Review: Infinite Adventures (Nintendo Switch)

10 mins read

Review by Matt S.

I like the ambition and appreciate the effort that went into Infinite Adventures. Sadly, I don’t think it was executed very well, at all. The idea of doing a grand dungeon crawler in the tradition of Etrian Odyssey, with some randomised level layouts for added replay value, might sound good on paper, but it would take an incredible developer to deliver on that, and this was clearly beyond the abilities of this team.

The presentation is an immediate red flag. The character portraits certainly look nice enough, but it’s a matter of quantity over quality, as the developer had to create a lot of them to go with the huge number of classes and races that are available in character selection. Enemy monsters, meanwhile, are cartoonish without charisma, looking like they are still grabs from bad morning children’s cartoons. This is all tolerable, however. Where things become unacceptable is with the UI and sheer walls of text that the game throws at you. I get that Infinite Adventures has a lot of lore and “story” to share, but filling the screen with long paragraphs of text isn’t the way to do it. I shouldn’t have to spend an hour reading dozens of pages worth of backstory just to figure out what part of the world I want a character to come from in character creation. A more experienced developer would find ways of articulating that through the adventure itself. Likewise, once you’re in the game the interface is clumsy and messy. It took me a few moments to figure out how to use potions on characters outside of battle, because you can’t do it from the main menu, where the inventory is listed. Instead, you need to pull up a secondary menu from the main screen and… it’s a mess. The team would do well to invest in a proper user interface designer for future efforts.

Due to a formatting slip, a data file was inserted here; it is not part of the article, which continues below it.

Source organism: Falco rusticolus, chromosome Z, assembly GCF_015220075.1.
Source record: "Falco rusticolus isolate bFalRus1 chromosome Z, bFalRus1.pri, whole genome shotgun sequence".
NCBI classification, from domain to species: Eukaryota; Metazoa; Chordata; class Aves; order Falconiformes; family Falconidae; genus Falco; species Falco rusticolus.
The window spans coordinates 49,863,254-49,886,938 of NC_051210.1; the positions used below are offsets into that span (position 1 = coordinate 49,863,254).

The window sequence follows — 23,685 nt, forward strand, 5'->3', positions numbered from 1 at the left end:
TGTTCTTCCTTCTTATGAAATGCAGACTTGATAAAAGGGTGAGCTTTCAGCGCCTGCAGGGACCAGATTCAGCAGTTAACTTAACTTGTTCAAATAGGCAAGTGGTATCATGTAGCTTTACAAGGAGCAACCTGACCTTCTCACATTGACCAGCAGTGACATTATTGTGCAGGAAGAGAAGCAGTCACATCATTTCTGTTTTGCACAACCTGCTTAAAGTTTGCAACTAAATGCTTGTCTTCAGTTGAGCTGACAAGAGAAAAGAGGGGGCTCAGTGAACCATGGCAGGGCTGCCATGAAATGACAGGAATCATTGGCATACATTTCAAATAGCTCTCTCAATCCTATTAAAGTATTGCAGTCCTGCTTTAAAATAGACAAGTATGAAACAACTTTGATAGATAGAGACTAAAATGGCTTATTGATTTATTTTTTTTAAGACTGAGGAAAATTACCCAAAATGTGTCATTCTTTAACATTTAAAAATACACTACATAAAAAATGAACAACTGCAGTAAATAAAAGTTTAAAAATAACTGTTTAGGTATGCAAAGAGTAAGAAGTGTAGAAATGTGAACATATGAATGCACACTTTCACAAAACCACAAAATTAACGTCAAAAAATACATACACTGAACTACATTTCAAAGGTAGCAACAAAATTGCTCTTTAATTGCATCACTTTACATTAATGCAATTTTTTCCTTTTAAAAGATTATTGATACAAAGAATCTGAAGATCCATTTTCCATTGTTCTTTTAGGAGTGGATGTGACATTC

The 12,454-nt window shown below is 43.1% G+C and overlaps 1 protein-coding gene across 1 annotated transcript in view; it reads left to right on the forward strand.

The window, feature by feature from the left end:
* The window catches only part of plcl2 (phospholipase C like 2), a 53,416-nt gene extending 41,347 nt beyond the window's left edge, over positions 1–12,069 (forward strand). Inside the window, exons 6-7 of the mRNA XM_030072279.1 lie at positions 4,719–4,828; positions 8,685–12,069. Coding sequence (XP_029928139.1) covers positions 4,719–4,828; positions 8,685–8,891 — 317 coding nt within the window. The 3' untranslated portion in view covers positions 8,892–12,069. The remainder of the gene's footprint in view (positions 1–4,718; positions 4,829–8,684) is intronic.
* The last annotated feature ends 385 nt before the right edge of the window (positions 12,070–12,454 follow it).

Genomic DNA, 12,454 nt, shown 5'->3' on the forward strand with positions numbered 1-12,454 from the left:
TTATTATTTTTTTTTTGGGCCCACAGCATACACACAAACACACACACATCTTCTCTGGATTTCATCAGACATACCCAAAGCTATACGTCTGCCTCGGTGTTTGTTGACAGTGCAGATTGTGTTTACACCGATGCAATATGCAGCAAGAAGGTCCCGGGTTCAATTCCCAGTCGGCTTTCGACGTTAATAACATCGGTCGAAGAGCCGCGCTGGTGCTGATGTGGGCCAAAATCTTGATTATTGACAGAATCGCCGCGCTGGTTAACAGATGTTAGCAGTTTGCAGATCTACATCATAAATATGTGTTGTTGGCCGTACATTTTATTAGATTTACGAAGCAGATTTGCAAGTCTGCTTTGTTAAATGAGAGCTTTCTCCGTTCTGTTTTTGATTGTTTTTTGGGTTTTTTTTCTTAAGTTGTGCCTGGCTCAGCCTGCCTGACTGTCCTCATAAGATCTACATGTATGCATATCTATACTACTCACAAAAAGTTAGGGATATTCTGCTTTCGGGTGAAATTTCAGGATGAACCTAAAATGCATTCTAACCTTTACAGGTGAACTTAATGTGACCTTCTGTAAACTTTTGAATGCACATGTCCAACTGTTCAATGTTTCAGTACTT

I’ve saved the worst for last, though. The voice acting. So rarely in games do I feel an overwhelming urge to turn voices off, but this one did it. Not only is it very obvious that voices were recorded in different locations, using different mics and equipment (and the sound mixing in-game means that the volume from one voice to another is wildly inconsistent), but the accents also come across as very forced and the delivery of lines is wildly inconsistent. It’s like the developers held an open call for voice actors, provided them with scripts to record in their home studios, and then didn’t bother to actually direct the project. Now, in fairness to Infinite Adventures, there is a lot of spoken text and the developers have undertaken a massive project in getting it all done alone, but I do think that independent developers should recognise their limits and resources, and work within their means. Because, as a result of these presentational inconsistencies and lack of refinement, the ultimate problem with all of this is that for all the work that went into it, I cared about none of it. Etrian Odyssey – the most immediately obvious source of inspiration for Infinite Adventures – had me hooked on narratives that were, at times, very thin. It was the quality and focus that did it. This game, meanwhile, has gone grand, but landed flat on its face.